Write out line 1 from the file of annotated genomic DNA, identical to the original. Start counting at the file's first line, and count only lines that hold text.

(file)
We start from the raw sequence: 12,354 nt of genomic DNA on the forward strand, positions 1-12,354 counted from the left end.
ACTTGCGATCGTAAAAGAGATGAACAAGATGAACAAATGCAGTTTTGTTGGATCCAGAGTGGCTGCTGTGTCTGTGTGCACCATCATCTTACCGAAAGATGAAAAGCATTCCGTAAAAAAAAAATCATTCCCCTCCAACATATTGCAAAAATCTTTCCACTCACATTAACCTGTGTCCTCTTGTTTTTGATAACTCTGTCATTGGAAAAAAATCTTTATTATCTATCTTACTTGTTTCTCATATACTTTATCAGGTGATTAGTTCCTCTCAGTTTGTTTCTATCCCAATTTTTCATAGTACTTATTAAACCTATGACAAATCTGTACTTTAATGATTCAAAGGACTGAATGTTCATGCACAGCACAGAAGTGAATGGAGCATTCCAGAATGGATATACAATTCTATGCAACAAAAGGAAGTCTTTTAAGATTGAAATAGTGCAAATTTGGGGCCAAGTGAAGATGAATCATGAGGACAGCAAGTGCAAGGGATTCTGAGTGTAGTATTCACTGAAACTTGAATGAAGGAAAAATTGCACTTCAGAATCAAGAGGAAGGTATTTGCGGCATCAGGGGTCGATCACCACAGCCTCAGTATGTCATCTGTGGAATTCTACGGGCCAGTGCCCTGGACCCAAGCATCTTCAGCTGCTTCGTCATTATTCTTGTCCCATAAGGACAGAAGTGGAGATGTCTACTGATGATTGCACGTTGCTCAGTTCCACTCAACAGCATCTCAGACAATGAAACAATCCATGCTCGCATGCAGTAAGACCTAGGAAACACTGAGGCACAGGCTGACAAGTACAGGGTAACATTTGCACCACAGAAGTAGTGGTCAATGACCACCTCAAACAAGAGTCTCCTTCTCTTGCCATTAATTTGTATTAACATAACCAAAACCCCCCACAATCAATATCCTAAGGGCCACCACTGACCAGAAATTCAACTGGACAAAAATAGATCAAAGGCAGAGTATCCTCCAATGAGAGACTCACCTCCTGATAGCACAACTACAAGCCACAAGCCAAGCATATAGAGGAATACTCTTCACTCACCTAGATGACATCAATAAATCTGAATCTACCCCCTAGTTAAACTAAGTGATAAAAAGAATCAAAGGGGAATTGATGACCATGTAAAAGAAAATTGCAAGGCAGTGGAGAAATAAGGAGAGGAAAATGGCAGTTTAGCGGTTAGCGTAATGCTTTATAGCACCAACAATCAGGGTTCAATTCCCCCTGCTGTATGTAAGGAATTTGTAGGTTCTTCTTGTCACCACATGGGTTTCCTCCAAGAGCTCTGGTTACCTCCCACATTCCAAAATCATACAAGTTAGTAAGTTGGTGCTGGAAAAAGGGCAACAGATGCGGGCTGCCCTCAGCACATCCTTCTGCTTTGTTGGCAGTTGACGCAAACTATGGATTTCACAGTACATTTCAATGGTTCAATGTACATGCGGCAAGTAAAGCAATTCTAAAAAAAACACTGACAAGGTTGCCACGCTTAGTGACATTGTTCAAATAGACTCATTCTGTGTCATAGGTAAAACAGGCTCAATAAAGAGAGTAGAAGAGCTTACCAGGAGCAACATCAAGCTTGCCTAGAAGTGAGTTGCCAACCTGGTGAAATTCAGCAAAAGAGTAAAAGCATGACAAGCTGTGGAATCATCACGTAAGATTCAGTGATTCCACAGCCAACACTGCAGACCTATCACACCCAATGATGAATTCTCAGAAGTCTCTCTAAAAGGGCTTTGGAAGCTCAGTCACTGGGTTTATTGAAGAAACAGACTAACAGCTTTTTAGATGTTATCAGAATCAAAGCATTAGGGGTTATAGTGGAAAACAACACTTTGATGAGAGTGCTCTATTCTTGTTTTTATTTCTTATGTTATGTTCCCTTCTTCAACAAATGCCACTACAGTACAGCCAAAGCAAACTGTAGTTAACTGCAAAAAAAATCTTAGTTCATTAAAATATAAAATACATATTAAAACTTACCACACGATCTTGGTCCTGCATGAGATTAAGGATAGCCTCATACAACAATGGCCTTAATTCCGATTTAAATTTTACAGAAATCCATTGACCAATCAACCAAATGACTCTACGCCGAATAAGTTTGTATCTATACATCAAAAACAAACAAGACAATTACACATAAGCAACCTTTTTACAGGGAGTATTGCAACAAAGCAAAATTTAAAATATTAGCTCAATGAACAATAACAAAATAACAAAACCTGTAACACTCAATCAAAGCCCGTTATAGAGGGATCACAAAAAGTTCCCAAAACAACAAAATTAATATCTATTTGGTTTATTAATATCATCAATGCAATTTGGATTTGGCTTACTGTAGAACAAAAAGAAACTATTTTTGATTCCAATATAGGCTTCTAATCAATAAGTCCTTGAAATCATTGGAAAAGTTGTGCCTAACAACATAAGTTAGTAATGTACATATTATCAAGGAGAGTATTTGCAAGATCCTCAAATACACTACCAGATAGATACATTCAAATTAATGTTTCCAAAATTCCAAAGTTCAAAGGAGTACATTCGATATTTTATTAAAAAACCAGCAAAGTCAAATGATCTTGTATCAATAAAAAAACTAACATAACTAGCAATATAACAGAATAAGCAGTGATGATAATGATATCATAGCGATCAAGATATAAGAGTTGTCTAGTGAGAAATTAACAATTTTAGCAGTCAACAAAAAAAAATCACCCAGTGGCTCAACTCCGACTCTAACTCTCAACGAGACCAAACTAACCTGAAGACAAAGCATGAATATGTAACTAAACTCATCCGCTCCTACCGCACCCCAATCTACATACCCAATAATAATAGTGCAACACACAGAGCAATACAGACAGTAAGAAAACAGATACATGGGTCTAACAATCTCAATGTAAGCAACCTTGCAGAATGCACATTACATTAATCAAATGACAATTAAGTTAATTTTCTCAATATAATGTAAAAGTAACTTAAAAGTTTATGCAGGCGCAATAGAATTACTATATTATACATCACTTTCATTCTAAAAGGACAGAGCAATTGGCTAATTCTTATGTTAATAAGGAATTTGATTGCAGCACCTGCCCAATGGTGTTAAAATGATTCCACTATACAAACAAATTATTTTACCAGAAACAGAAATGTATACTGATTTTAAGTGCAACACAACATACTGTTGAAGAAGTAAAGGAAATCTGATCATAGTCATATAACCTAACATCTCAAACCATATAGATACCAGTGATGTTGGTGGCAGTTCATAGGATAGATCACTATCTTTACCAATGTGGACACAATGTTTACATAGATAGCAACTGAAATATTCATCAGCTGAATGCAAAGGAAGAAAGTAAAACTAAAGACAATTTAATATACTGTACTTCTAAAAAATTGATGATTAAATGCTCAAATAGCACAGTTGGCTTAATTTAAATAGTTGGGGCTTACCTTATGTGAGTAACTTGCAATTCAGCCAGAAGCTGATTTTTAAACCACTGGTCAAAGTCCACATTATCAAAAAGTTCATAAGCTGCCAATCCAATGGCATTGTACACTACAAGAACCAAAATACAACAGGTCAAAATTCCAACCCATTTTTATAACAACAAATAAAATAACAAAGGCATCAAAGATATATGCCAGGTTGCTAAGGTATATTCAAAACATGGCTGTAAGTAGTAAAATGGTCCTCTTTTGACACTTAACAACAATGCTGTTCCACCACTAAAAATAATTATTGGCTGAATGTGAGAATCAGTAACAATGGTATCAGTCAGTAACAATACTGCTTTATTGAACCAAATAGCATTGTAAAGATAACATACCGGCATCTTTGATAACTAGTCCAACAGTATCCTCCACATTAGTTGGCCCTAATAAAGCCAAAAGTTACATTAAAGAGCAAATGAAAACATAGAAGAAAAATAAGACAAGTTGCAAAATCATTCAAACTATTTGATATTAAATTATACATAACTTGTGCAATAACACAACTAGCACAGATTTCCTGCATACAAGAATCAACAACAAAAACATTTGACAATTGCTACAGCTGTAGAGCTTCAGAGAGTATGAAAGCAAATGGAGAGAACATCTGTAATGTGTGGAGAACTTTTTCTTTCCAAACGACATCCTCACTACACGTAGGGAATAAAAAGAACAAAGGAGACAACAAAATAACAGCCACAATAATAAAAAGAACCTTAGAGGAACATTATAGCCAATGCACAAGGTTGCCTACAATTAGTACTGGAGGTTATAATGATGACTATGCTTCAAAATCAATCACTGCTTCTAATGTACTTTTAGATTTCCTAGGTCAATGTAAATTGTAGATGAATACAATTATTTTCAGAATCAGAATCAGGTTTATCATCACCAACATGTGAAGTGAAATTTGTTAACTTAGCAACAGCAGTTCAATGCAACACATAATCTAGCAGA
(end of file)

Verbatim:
We start from the raw sequence: 12,354 nt of genomic DNA on the forward strand, positions 1-12,354 counted from the left end.